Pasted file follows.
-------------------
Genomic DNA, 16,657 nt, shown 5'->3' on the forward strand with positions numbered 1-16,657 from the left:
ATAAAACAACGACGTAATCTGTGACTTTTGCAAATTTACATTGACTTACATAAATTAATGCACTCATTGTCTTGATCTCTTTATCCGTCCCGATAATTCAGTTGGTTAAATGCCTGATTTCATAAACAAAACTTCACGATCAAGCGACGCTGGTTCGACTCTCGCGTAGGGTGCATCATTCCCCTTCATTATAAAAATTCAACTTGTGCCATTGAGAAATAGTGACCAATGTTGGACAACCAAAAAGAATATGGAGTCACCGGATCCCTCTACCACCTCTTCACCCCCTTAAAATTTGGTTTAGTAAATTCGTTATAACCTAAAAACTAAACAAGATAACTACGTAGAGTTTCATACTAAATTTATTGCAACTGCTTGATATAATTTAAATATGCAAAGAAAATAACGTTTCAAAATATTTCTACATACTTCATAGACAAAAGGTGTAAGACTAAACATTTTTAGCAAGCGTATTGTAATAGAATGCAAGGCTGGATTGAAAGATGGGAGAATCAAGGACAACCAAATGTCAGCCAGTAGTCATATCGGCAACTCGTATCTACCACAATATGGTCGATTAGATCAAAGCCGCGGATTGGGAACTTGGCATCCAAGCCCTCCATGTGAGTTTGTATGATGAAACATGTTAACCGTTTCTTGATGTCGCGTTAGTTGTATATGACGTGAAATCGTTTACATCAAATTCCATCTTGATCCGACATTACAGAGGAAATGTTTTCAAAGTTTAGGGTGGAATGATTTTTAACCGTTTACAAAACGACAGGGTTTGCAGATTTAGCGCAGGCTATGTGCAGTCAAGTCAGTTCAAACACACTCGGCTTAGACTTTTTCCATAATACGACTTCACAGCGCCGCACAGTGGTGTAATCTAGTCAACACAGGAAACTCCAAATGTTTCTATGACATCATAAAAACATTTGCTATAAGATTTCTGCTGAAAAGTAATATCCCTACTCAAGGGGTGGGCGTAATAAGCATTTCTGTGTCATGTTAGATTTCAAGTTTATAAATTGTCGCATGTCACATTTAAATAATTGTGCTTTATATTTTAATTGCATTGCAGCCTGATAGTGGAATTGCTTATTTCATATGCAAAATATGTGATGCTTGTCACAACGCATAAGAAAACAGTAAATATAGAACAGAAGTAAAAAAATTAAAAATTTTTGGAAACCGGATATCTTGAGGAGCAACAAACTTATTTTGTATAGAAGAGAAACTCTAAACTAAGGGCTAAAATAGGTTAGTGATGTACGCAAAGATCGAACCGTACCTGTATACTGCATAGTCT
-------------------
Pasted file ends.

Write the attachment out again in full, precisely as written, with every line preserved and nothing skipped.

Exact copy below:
Genomic DNA, 16,657 nt, shown 5'->3' on the forward strand with positions numbered 1-16,657 from the left:
ATAAAACAACGACGTAATCTGTGACTTTTGCAAATTTACATTGACTTACATAAATTAATGCACTCATTGTCTTGATCTCTTTATCCGTCCCGATAATTCAGTTGGTTAAATGCCTGATTTCATAAACAAAACTTCACGATCAAGCGACGCTGGTTCGACTCTCGCGTAGGGTGCATCATTCCCCTTCATTATAAAAATTCAACTTGTGCCATTGAGAAATAGTGACCAATGTTGGACAACCAAAAAGAATATGGAGTCACCGGATCCCTCTACCACCTCTTCACCCCCTTAAAATTTGGTTTAGTAAATTCGTTATAACCTAAAAACTAAACAAGATAACTACGTAGAGTTTCATACTAAATTTATTGCAACTGCTTGATATAATTTAAATATGCAAAGAAAATAACGTTTCAAAATATTTCTACATACTTCATAGACAAAAGGTGTAAGACTAAACATTTTTAGCAAGCGTATTGTAATAGAATGCAAGGCTGGATTGAAAGATGGGAGAATCAAGGACAACCAAATGTCAGCCAGTAGTCATATCGGCAACTCGTATCTACCACAATATGGTCGATTAGATCAAAGCCGCGGATTGGGAACTTGGCATCCAAGCCCTCCATGTGAGTTTGTATGATGAAACATGTTAACCGTTTCTTGATGTCGCGTTAGTTGTATATGACGTGAAATCGTTTACATCAAATTCCATCTTGATCCGACATTACAGAGGAAATGTTTTCAAAGTTTAGGGTGGAATGATTTTTAACCGTTTACAAAACGACAGGGTTTGCAGATTTAGCGCAGGCTATGTGCAGTCAAGTCAGTTCAAACACACTCGGCTTAGACTTTTTCCATAATACGACTTCACAGCGCCGCACAGTGGTGTAATCTAGTCAACACAGGAAACTCCAAATGTTTCTATGACATCATAAAAACATTTGCTATAAGATTTCTGCTGAAAAGTAATATCCCTACTCAAGGGGTGGGCGTAATAAGCATTTCTGTGTCATGTTAGATTTCAAGTTTATAAATTGTCGCATGTCACATTTAAATAATTGTGCTTTATATTTTAATTGCATTGCAGCCTGATAGTGGAATTGCTTATTTCATATGCAAAATATGTGATGCTTGTCACAACGCATAAGAAAACAGTAAATATAGAACAGAAGTAAAAAAATTAAAAATTTTTGGAAACCGGATATCTTGAGGAGCAACAAACTTATTTTGTATAGAAGAGAAACTCTAAACTAAGGGCTAAAATAGGTTAGTGATGTACGCAAAGATCGAACCGTACCTGTATACTGCATAGTCT